The Real Winner of the Golden Globes? Streaming Services

While it was no landslide for any one streaming content provider, including Netflix or AT&T's HBO, it was streaming content sent directly to consumers that won the night.

Despite the odds appearing to be in Netflix’s  (NFLX) - Get Report favor at the 2020 Golden Globes on Sunday evening, it was actually AT&T’s  (T) - Get Report HBO that had the biggest night in the TV categories, quelling concerns of whether the venerable pay-TV service still has a place in a Hollywood.

Even with 17 nominations, Netflix garnered only two trophies Sunday evening – one to Olivia Coleman for best actress in a drama TV series for her portrayal of Queen Elizabeth II in “The Crown,” and the other to Laura Dern for best supporting actress in “Marriage Story.”

Indeed, it was HBO that ended up with the strongest showing in TV categories, with the studio nabbing four awards from the 15 nominations it received from the Hollywood Foreign Press Association. 

“Succession” won best drama TV series, with Brian Cox winning best actor for his portrayal of Logan Roy, patriarch of the Roy family that controls the fictional Roystar Wayco media and entertainment dynasty.

“Chernobyl,” meantime, won for best limited series / TV movie, while Stellan Skarsgard won for best performance in a limited series for his portrayal of Boris Shcherbina, the Council of Ministers’ deputy chairman during the Chernobyl disaster. 

AT&T, which owns both HBO and Warner Bros., took home a total of six awards during the ceremony.

Disney  (DIS) - Get Report won three awards for shows on Hulu and the FX network. Patricia Arquette took home best supporting actress in a limited series prize for “The Act,” while Ramy Yousef won for best actor in a comedy for “Ramy” and Michelle Williams won best actress in a limited series for “Fosse/Verdon.”

Traditional film-producing studios also did well, with Sony nabbing three awards for “Once Upon a Time in Hollywood,” including best picture in the comedy/musical category, best screenplay and best supporting actor, which went to Brad Pitt.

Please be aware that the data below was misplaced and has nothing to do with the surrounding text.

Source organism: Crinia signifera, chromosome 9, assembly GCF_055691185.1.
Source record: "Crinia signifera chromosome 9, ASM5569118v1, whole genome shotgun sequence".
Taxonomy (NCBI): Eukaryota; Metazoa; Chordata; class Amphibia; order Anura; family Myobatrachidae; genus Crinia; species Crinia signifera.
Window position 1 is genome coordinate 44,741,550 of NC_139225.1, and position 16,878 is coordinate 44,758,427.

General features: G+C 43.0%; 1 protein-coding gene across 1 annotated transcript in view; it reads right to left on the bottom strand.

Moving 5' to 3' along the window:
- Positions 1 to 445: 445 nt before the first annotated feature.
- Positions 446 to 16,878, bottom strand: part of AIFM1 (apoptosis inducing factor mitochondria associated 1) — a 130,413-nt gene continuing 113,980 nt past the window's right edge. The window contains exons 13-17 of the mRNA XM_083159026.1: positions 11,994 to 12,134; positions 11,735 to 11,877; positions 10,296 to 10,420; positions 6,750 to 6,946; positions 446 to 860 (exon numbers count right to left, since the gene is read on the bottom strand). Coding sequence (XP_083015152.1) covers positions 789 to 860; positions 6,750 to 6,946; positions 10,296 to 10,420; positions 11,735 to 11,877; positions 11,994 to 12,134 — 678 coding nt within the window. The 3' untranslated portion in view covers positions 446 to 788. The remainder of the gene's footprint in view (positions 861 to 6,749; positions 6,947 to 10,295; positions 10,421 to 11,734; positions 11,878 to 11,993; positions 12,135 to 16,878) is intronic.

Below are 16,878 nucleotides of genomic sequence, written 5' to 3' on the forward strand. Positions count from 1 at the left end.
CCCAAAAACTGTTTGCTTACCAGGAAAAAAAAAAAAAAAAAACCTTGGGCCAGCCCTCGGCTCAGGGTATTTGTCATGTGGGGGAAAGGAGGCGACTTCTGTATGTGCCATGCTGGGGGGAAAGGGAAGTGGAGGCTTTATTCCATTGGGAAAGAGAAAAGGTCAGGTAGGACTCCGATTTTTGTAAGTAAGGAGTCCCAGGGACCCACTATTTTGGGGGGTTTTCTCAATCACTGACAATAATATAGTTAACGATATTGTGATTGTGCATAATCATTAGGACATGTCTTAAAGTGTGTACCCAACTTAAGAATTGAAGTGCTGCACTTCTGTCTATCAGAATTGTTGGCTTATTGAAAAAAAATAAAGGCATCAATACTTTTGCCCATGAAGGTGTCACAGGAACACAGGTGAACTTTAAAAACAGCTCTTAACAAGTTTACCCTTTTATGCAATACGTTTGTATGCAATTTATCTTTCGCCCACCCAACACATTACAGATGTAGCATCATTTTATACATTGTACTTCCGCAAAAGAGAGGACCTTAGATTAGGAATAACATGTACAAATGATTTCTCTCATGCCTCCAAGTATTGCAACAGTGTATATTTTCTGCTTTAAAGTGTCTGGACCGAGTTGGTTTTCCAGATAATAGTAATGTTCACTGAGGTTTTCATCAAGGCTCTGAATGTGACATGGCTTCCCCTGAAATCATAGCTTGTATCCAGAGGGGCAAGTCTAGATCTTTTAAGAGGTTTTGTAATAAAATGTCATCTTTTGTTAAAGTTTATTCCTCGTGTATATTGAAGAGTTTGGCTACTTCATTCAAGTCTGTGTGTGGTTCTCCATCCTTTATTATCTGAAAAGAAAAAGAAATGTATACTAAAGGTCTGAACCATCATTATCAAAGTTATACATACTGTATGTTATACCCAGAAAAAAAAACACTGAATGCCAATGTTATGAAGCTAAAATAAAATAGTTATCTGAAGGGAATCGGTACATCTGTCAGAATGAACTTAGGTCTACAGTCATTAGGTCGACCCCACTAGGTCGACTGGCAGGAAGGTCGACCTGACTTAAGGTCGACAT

ViacomCBS  (VIACA) - Get Report also garnered three awards. Russell Crowe won best actor in a limited series for “The Loudest Voice,” while Taron Egerton won best actor in a musical or comedy for his portrayal as Elton John in “Rocketman.” 

“I’m Gonna Love Me Again” from “Rocketman” won best original song.

“Marriage Story,” “The Two Popes,” and “The Irishman” were all nominated in the best picture drama category. “Dolemite is My Name” nabbed best picture nomination for the comedy or musical category. Additionally, the studio was up for awards in the directing, screenplay and best score categories.

Even with no clear scoop on the trophy front, Netflix’s and HBO's nominations underscore the dramatic shift that Hollywood has taken in recent years in focusing on quality content that doesn't follow the traditional route of film festival to theatre to consumers' homes.

Indeed, while the Golden Globes' net is cast far wider than the Academy Awards, which focuses specifically on film, the number of non-traditional studios that picked up awards on Sunday evening was still far greater than in the recent past.

Netflix rival Amazon AMZN Prime Video won two awards for its show “Fleabag,” both going to writer and actress Phoebe Waller-Bridge.

Apple’s  (AAPL) - Get Report Apple TV+ got several nods from the HFPA, including best television series, drama, for “The Morning Show” and dual nominations for best performance by an actress in a television series, drama, for both Jennifer Aniston and Reese Witherspoon, though the company went home with nothing but a roast from Golden Globes host Ricky Gervais, who slammed the tech giant for using “Chinese sweatshops” to make its iPhones.

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